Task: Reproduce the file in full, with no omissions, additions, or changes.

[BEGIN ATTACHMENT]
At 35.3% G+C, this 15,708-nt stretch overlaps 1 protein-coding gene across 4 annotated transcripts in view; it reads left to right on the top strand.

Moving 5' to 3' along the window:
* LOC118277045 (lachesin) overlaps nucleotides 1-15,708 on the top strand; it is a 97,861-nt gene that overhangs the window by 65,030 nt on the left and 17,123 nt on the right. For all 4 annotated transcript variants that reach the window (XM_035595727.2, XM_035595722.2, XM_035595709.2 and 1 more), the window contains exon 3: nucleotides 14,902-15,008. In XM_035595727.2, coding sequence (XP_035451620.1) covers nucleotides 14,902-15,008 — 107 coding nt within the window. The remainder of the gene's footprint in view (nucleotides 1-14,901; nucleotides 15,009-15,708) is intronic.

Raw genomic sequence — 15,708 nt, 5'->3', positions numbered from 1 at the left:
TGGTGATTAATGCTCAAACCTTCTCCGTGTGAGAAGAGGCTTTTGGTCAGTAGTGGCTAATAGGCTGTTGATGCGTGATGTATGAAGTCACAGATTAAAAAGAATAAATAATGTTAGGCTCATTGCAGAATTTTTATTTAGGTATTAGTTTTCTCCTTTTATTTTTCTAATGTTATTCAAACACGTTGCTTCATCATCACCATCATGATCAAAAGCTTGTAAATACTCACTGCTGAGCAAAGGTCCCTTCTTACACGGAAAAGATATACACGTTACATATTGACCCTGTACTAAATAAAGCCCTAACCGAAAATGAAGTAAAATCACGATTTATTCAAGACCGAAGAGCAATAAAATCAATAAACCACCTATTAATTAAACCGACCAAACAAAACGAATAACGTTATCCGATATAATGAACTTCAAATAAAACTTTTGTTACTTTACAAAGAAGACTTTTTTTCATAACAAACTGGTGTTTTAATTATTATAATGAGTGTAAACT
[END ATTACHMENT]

At 35.3% G+C, this 15,708-nt stretch overlaps 1 protein-coding gene across 4 annotated transcripts in view; it reads left to right on the top strand.

Moving 5' to 3' along the window:
* LOC118277045 (lachesin) overlaps nucleotides 1-15,708 on the top strand; it is a 97,861-nt gene that overhangs the window by 65,030 nt on the left and 17,123 nt on the right. For all 4 annotated transcript variants that reach the window (XM_035595727.2, XM_035595722.2, XM_035595709.2 and 1 more), the window contains exon 3: nucleotides 14,902-15,008. In XM_035595727.2, coding sequence (XP_035451620.1) covers nucleotides 14,902-15,008 — 107 coding nt within the window. The remainder of the gene's footprint in view (nucleotides 1-14,901; nucleotides 15,009-15,708) is intronic.

Raw genomic sequence — 15,708 nt, 5'->3', positions numbered from 1 at the left:
TGGTGATTAATGCTCAAACCTTCTCCGTGTGAGAAGAGGCTTTTGGTCAGTAGTGGCTAATAGGCTGTTGATGCGTGATGTATGAAGTCACAGATTAAAAAGAATAAATAATGTTAGGCTCATTGCAGAATTTTTATTTAGGTATTAGTTTTCTCCTTTTATTTTTCTAATGTTATTCAAACACGTTGCTTCATCATCACCATCATGATCAAAAGCTTGTAAATACTCACTGCTGAGCAAAGGTCCCTTCTTACACGGAAAAGATATACACGTTACATATTGACCCTGTACTAAATAAAGCCCTAACCGAAAATGAAGTAAAATCACGATTTATTCAAGACCGAAGAGCAATAAAATCAATAAACCACCTATTAATTAAACCGACCAAACAAAACGAATAACGTTATCCGATATAATGAACTTCAAATAAAACTTTTGTTACTTTACAAAGAAGACTTTTTTTCATAACAAACTGGTGTTTTAATTATTATAATGAGTGTAAACT